Reacting for Business
In an unparalleled jaunt of investigative journalism, The Natrat went undercover to sit in on the new Reacting for Business class. It is the sequal to Tepper's very real course, Acting for Business.
“The goal of this class,” explained Professor Bye Stander, “is to unlearn your instinct to intervene. You are a corporate fly on the wall. Dump the ethics down the disposal and tap into your truest, bravest, most beautiful capitalist self.”
Two students looked uncomfortable. One tentatively raised her hand and asked where she could find the Peace Studies class she was scheduled for. “Not in this building,” Stander responded, uncapping his Big Pharma pen to take attendance.
The first three units listed in the syllabus are Unlearning Empathy, Trusting the Patriarchy, and Taking the ‘Co-op’ Out of Cooperation. One of the most popular units of the course is titled Just Say No. Stander says he was inspired by the incredible efficacy of Nancy Reagan’s anti-drug campaign and is adapting her framework to an economic context. The module byline reads: “If it doesn’t turn a profit, Just Say No.”
Stander pulled no punches in his class introduction, going as far as to express his opinions on banned books. “The Giving Tree can burn in hell. Trees are resources. Givers are pliable,” he said, bulldozing sympathy for the tree that fell prey to capitalism. Stander embellished his rant against the “eco-sympathizer Lorax” with a thneed he ordered on Amazon. “This,” he said to the class, draping the sartorial appendage around his neck, “is the best scarf I’ve ever worn.” One student asked if the professor had ever worn a scarf and was asked to leave the class.
Stander is particularly fond of a role play activity that challenges students to imagine themselves in real-world situations. He wants his students to be prepared for anything, so virtually any conflict is on the table.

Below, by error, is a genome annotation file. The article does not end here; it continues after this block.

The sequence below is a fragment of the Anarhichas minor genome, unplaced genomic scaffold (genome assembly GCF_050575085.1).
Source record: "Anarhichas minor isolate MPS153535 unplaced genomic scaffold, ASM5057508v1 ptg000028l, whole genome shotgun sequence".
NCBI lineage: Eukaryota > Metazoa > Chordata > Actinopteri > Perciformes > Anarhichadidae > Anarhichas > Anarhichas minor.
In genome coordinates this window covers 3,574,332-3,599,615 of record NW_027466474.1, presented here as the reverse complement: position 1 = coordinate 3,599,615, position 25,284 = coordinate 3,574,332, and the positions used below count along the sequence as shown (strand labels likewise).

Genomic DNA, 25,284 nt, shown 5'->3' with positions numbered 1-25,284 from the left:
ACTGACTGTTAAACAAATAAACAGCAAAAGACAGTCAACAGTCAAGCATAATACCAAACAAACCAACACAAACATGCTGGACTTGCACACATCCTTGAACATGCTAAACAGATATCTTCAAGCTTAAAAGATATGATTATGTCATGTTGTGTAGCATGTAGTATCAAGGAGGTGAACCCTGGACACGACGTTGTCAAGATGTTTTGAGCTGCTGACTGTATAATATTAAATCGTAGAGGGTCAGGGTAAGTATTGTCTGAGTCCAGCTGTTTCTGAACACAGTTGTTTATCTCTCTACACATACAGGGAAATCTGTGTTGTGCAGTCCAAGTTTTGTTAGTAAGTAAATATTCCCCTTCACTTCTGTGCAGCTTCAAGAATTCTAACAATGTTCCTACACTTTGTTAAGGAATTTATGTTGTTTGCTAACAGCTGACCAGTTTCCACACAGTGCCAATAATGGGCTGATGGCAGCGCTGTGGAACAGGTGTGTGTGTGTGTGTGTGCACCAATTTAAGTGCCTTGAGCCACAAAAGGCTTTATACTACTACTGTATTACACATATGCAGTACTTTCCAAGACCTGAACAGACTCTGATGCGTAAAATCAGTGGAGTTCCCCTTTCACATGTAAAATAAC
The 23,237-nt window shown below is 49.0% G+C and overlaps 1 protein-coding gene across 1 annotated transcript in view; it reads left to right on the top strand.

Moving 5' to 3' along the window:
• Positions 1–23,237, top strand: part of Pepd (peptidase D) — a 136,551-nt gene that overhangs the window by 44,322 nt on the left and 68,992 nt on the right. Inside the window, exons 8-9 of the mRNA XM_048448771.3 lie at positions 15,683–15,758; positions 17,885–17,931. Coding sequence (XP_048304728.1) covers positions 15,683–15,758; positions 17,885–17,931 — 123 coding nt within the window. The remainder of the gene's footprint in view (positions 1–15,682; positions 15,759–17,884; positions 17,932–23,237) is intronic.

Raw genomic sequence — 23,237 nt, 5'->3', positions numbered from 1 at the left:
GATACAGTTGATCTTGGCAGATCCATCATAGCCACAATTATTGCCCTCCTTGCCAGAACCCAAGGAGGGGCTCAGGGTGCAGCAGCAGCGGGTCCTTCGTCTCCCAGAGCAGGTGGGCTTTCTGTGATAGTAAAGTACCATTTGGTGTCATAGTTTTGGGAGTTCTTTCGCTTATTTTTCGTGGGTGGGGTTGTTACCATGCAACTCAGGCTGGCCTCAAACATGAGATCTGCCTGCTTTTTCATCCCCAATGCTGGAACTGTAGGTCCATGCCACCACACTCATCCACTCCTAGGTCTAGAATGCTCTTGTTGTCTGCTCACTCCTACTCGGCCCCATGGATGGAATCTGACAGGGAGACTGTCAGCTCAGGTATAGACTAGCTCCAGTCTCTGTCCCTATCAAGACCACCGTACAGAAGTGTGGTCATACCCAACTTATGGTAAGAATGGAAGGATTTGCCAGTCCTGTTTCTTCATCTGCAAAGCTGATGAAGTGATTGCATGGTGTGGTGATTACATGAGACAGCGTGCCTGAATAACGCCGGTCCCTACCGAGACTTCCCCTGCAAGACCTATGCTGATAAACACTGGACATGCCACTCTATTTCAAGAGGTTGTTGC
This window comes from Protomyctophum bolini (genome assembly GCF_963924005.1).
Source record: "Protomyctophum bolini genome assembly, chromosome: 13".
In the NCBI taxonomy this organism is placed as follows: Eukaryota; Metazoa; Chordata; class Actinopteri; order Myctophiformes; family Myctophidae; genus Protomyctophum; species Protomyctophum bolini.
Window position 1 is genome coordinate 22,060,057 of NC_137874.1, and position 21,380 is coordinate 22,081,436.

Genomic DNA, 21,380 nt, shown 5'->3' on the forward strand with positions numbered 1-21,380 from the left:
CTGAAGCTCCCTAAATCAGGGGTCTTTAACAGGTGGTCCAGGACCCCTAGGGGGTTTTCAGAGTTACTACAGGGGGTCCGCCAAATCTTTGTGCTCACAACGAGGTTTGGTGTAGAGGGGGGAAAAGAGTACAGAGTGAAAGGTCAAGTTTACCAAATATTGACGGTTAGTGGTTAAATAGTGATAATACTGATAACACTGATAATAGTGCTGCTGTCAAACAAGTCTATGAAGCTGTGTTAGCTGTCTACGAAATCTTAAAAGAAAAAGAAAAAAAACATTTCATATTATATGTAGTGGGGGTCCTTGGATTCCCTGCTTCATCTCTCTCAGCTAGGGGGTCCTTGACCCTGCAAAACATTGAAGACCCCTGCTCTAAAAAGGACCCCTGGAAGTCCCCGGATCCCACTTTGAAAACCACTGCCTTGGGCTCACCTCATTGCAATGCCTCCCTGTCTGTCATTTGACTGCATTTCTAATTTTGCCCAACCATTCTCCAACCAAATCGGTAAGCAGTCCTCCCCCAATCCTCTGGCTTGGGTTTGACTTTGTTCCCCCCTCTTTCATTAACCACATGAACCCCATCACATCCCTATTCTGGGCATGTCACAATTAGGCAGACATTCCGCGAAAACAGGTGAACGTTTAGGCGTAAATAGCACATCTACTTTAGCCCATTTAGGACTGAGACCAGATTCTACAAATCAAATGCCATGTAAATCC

“You, girl,” Sanders said, pointing to the student who was at this point desperately wishing she had found the Peace Studies class. “You’re in an interview with Meta and they make a joke about your value as a woman. What do you do?”
The student, later identified as Mary, was unsure how to respond. Sanders latched on to her hesitation. The professor jumped onto a desk and shouted, “Rule number one in this class: when I ask what you do, you respond immediately. This is a reaction class, not Being Sedentary in Your Windowless Cubicle for Business.”
Mary looked like she would much prefer that class. Sanders, however, refused to give her an inch, and repeated the scenario. After a futile sweep of the room, Mary saw that no one was going to come to her defense. Everyone else was manspreading so expansively that each person occupied between three to seven chairs. All masks were confidently suspended between nose and chin.
Acknowledging that it was only the first day of class, Sanders conceded to give her the answer. “In this class, there is one right answer. Always. And it’s to not say or do anything. The central dogma of this class is: don’t react.”